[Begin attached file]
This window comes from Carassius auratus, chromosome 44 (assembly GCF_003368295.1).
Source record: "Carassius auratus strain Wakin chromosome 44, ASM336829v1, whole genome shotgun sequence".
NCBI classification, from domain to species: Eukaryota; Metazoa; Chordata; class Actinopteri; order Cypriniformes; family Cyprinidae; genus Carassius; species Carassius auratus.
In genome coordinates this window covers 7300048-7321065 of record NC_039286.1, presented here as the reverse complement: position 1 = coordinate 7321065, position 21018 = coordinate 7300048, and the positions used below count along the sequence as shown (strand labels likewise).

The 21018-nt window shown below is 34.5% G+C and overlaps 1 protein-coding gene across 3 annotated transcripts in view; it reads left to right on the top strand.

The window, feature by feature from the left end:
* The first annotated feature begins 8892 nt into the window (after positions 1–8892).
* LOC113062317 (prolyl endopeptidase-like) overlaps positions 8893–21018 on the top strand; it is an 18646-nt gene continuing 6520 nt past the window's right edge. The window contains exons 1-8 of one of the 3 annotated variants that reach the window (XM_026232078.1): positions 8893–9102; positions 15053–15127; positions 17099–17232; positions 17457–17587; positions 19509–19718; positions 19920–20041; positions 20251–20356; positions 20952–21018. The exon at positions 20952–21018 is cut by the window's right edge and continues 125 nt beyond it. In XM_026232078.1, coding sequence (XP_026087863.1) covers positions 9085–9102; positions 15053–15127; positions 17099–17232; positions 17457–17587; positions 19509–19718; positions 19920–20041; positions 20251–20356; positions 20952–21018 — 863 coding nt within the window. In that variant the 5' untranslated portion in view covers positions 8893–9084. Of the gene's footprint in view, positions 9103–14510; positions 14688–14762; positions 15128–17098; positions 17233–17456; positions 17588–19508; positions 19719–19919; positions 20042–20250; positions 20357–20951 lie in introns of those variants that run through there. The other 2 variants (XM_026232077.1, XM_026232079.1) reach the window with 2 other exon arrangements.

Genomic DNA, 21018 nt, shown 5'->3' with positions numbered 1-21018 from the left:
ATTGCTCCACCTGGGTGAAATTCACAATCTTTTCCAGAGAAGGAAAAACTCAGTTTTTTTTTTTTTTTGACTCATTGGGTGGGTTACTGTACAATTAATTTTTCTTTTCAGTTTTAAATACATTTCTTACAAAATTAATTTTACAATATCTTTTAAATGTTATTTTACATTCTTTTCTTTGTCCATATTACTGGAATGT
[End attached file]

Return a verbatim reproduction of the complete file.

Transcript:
This window comes from Carassius auratus, chromosome 44 (assembly GCF_003368295.1).
Source record: "Carassius auratus strain Wakin chromosome 44, ASM336829v1, whole genome shotgun sequence".
NCBI classification, from domain to species: Eukaryota; Metazoa; Chordata; class Actinopteri; order Cypriniformes; family Cyprinidae; genus Carassius; species Carassius auratus.
In genome coordinates this window covers 7300048-7321065 of record NC_039286.1, presented here as the reverse complement: position 1 = coordinate 7321065, position 21018 = coordinate 7300048, and the positions used below count along the sequence as shown (strand labels likewise).

The 21018-nt window shown below is 34.5% G+C and overlaps 1 protein-coding gene across 3 annotated transcripts in view; it reads left to right on the top strand.

The window, feature by feature from the left end:
* The first annotated feature begins 8892 nt into the window (after positions 1–8892).
* LOC113062317 (prolyl endopeptidase-like) overlaps positions 8893–21018 on the top strand; it is an 18646-nt gene continuing 6520 nt past the window's right edge. The window contains exons 1-8 of one of the 3 annotated variants that reach the window (XM_026232078.1): positions 8893–9102; positions 15053–15127; positions 17099–17232; positions 17457–17587; positions 19509–19718; positions 19920–20041; positions 20251–20356; positions 20952–21018. The exon at positions 20952–21018 is cut by the window's right edge and continues 125 nt beyond it. In XM_026232078.1, coding sequence (XP_026087863.1) covers positions 9085–9102; positions 15053–15127; positions 17099–17232; positions 17457–17587; positions 19509–19718; positions 19920–20041; positions 20251–20356; positions 20952–21018 — 863 coding nt within the window. In that variant the 5' untranslated portion in view covers positions 8893–9084. Of the gene's footprint in view, positions 9103–14510; positions 14688–14762; positions 15128–17098; positions 17233–17456; positions 17588–19508; positions 19719–19919; positions 20042–20250; positions 20357–20951 lie in introns of those variants that run through there. The other 2 variants (XM_026232077.1, XM_026232079.1) reach the window with 2 other exon arrangements.

Genomic DNA, 21018 nt, shown 5'->3' with positions numbered 1-21018 from the left:
ATTGCTCCACCTGGGTGAAATTCACAATCTTTTCCAGAGAAGGAAAAACTCAGTTTTTTTTTTTTTTTGACTCATTGGGTGGGTTACTGTACAATTAATTTTTCTTTTCAGTTTTAAATACATTTCTTACAAAATTAATTTTACAATATCTTTTAAATGTTATTTTACATTCTTTTCTTTGTCCATATTACTGGAATGT